Parsley (Petroselinum crispum) is a biennial herb that most gardeners grow as an annual. It is hardy in U.S. Department of Agriculture zones 4-9. Grow parsley by planting cuttings or young seedlings because seed germination is very slow. The plants prefer partial shade and moist, well-drained soils. Parsley is high in vitamin A and C and is an excellent source of iron, making it a healthful addition to your home herb garden.
- Skill level:
- Moderately Easy
Things you need
- Peat moss
- Planter or tray
- Organic compost
- Tiller or hoe
Cut the parsley stem from the parent plant. Make sure the cutting has approximately 3 to 4 inches of stem and healthy leaves at the top. Immediately place the cutting in a cup of cool water.
Mix together equal parts of sand, peat moss and perlite.
Fill a shallow planter or tray with 4 to 5 inches of the potting mixture.
Remove the cutting from the water and place the cut stem an inch into the potting mixture. Gently pack the mixture around the base of the cutting.
Water with 1 to 2 inches of water or enough to keep the soil moist but not soaking. Water the plants every few days to keep the soil moist.
Place the planter or tray in bright, indirect light. Check the cutting for roots after two weeks by gently brushing the soil at the base of the plant.
Prepare your garden bed by mixing in 2 to 3 inches of organic compost to the top 6 inches of soil. Use a tiller or hoe to mix in the compost and loosen the soil. Choose a well-drained location that receives at least six hours of sunlight per day.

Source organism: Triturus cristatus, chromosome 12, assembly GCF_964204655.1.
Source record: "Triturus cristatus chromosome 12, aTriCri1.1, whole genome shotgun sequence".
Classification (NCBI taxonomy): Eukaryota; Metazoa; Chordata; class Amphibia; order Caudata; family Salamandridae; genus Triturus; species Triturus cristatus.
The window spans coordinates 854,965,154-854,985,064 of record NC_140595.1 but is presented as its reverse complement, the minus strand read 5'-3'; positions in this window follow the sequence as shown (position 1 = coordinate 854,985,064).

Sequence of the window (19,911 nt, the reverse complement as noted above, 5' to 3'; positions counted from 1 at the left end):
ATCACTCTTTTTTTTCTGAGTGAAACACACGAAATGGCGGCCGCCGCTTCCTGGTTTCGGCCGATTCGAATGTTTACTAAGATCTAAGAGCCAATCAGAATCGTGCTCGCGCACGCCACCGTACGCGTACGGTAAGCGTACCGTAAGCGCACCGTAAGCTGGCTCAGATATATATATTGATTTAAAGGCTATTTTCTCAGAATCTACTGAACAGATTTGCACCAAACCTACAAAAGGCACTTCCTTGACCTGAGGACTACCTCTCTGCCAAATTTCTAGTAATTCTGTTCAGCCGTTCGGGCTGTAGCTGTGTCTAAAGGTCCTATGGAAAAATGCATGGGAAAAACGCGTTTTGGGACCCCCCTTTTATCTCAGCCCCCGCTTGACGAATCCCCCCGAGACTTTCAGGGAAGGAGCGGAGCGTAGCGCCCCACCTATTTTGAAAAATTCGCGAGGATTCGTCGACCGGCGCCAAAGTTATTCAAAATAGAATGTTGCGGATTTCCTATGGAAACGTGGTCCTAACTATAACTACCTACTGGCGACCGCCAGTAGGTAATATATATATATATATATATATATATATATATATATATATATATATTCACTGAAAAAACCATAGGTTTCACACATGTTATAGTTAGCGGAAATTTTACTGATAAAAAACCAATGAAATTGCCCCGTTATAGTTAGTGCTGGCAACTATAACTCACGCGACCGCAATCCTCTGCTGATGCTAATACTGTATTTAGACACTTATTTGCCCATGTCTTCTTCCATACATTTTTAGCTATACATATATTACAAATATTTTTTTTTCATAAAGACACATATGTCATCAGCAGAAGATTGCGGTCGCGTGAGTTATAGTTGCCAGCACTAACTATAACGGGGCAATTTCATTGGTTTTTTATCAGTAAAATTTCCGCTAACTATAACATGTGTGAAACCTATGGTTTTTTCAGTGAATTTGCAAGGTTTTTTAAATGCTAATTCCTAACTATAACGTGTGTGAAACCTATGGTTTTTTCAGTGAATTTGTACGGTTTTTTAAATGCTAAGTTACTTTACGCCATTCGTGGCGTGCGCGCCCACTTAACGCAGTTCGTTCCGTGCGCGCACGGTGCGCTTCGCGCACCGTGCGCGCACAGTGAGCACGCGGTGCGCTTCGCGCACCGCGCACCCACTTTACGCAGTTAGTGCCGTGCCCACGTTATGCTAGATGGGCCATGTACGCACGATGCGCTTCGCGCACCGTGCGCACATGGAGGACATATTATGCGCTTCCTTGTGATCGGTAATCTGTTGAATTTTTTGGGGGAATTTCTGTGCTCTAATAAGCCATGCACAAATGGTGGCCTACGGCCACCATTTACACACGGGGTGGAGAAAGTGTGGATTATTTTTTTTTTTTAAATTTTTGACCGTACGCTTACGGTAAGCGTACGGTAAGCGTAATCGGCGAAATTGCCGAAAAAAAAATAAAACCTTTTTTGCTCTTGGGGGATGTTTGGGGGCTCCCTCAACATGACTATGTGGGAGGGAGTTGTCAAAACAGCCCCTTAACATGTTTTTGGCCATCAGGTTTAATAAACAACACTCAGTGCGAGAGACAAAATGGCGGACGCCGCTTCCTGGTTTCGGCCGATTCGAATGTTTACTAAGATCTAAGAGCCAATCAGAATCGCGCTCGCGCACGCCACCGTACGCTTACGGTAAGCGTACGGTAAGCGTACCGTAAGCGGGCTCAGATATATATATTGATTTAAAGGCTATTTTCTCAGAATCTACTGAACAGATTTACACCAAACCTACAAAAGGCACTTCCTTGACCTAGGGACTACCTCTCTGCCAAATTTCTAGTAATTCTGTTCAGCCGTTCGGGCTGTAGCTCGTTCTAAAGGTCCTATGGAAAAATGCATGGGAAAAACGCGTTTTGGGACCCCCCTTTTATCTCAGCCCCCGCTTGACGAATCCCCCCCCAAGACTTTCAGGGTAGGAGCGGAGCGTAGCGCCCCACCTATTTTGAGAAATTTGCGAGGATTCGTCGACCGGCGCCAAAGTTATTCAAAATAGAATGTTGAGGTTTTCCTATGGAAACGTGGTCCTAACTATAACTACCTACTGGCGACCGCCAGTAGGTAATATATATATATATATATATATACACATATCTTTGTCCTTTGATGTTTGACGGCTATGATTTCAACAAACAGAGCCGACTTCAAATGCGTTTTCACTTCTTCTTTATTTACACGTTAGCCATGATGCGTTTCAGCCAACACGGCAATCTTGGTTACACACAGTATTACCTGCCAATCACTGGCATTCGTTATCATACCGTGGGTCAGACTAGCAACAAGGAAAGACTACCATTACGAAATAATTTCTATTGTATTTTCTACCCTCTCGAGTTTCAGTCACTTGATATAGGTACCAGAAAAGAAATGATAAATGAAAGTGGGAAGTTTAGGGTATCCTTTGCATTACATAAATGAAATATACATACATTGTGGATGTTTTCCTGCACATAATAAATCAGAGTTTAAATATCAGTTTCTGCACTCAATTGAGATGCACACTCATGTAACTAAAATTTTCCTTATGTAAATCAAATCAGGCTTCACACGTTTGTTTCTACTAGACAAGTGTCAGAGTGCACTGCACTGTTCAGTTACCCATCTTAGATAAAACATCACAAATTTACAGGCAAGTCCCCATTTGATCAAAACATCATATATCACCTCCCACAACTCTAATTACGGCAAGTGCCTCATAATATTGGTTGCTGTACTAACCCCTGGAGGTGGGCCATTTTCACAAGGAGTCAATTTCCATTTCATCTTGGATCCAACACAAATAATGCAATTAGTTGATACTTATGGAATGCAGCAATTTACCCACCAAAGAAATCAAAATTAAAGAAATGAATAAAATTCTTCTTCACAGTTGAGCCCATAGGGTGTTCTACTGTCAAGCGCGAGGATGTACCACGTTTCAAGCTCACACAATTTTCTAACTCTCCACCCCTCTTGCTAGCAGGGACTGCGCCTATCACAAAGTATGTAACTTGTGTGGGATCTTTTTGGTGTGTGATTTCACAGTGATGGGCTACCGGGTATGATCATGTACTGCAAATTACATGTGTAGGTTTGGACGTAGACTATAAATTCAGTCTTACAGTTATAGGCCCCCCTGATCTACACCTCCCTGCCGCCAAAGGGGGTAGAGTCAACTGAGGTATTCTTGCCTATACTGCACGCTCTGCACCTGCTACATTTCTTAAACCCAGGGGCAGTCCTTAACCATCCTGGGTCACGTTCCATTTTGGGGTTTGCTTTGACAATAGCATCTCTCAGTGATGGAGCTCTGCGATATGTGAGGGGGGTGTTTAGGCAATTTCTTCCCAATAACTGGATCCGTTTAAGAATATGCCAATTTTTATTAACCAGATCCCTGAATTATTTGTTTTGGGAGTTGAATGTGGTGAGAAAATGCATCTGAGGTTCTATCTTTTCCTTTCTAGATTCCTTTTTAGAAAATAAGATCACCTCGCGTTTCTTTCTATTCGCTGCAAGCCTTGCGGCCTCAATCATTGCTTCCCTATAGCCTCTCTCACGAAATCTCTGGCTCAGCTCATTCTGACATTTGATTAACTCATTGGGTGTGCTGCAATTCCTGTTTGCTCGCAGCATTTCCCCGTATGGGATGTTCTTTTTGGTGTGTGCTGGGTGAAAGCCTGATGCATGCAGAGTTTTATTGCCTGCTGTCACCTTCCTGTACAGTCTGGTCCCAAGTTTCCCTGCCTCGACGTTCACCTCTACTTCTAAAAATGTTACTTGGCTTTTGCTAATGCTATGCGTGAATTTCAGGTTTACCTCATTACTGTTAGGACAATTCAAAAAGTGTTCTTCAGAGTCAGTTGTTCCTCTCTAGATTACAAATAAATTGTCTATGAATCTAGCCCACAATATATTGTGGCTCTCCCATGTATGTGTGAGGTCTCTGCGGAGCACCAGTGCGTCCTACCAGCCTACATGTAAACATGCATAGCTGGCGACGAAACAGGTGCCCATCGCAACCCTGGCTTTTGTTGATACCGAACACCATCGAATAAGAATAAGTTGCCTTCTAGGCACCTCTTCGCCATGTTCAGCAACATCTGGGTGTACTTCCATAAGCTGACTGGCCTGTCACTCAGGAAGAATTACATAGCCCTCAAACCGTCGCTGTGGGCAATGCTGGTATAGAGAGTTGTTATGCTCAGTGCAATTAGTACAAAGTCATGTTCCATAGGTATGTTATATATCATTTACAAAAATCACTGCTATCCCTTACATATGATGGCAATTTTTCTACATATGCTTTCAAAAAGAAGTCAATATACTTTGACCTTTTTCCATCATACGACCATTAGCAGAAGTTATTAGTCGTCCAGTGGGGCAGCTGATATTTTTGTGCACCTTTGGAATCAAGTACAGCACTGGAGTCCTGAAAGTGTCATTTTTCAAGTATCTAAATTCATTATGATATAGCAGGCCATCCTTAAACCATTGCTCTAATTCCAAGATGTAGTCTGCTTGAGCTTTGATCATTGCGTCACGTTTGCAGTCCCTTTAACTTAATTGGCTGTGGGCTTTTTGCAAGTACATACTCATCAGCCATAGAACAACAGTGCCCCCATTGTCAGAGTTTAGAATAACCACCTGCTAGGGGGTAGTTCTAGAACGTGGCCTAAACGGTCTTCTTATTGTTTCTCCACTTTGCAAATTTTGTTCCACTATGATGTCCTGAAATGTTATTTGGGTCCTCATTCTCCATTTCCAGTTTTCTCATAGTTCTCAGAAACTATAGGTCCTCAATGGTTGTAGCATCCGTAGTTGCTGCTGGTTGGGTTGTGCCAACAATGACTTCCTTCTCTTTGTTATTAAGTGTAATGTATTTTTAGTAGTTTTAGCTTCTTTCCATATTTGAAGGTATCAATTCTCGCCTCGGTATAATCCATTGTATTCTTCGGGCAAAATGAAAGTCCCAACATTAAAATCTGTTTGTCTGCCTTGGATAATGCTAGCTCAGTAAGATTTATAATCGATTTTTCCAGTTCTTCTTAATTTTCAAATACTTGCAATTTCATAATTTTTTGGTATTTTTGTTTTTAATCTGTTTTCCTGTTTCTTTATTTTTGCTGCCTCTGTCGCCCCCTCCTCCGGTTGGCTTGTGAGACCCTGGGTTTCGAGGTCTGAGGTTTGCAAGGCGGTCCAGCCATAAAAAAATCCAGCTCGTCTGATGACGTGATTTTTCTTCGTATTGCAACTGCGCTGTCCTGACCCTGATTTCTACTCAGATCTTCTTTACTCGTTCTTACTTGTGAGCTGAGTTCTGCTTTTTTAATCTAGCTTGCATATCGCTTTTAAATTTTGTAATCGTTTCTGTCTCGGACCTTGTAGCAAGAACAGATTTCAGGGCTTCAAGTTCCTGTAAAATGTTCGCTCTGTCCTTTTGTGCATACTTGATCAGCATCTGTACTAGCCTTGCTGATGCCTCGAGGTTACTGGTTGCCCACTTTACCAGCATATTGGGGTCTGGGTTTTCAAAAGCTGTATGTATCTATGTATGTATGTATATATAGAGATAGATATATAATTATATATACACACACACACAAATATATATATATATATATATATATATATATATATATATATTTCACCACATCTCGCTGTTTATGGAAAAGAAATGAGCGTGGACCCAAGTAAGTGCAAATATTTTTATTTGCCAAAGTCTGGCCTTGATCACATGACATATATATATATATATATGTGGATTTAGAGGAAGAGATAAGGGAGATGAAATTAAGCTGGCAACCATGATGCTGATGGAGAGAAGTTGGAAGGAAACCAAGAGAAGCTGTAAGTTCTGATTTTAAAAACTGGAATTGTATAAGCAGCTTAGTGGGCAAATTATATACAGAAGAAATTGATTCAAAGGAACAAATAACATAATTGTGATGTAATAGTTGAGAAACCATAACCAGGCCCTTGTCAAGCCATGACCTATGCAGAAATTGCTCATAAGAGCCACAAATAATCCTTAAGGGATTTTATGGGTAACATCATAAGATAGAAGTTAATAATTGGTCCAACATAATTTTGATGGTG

Remove the new plant from the potting mix and dig a hole in your garden the same width and depth as the roots of the plant. Place the parsley into the hole, then fill in the hole with native soil from the garden. Gently pack the soil around the base of the plant with your hand or a trowel.
Plant the parsley 6 to 10 inches apart. Water the plants every two to three days with an inch of water throughout the growing season.
Harvest the parsley by cutting off the leaves with a sharp pair of scissors as you need them.
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- West Virginia University Extension Service: Growing Herbs in the Home Garden
- University of Florida IFAS Extension; Herbs in the Florida Garden; James M. Stephens; March 1994
- North Carolina Cooperative Extension Service; Growing Herbs for the Home Gardener; Erv Evans, et al.; February 1998
- National Gardening Association: Growing Parsley